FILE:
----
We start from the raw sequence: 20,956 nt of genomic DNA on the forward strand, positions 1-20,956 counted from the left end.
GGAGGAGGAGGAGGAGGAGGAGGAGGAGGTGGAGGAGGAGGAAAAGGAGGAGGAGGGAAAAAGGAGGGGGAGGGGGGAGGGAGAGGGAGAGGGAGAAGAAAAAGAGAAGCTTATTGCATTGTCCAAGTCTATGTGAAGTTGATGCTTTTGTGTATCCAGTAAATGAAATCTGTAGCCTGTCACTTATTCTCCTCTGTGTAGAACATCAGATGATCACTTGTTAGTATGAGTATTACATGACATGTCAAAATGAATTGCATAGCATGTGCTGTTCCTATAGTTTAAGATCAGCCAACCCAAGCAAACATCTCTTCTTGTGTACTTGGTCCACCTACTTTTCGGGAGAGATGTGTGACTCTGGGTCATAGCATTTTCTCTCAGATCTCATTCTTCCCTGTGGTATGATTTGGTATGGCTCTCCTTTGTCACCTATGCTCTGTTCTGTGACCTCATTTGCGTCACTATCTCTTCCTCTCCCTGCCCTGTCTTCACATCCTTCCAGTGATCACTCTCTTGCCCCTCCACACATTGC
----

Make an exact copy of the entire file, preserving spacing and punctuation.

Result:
We start from the raw sequence: 20,956 nt of genomic DNA on the forward strand, positions 1-20,956 counted from the left end.
GGAGGAGGAGGAGGAGGAGGAGGAGGAGGTGGAGGAGGAGGAAAAGGAGGAGGAGGGAAAAAGGAGGGGGAGGGGGGAGGGAGAGGGAGAGGGAGAAGAAAAAGAGAAGCTTATTGCATTGTCCAAGTCTATGTGAAGTTGATGCTTTTGTGTATCCAGTAAATGAAATCTGTAGCCTGTCACTTATTCTCCTCTGTGTAGAACATCAGATGATCACTTGTTAGTATGAGTATTACATGACATGTCAAAATGAATTGCATAGCATGTGCTGTTCCTATAGTTTAAGATCAGCCAACCCAAGCAAACATCTCTTCTTGTGTACTTGGTCCACCTACTTTTCGGGAGAGATGTGTGACTCTGGGTCATAGCATTTTCTCTCAGATCTCATTCTTCCCTGTGGTATGATTTGGTATGGCTCTCCTTTGTCACCTATGCTCTGTTCTGTGACCTCATTTGCGTCACTATCTCTTCCTCTCCCTGCCCTGTCTTCACATCCTTCCAGTGATCACTCTCTTGCCCCTCCACACATTGC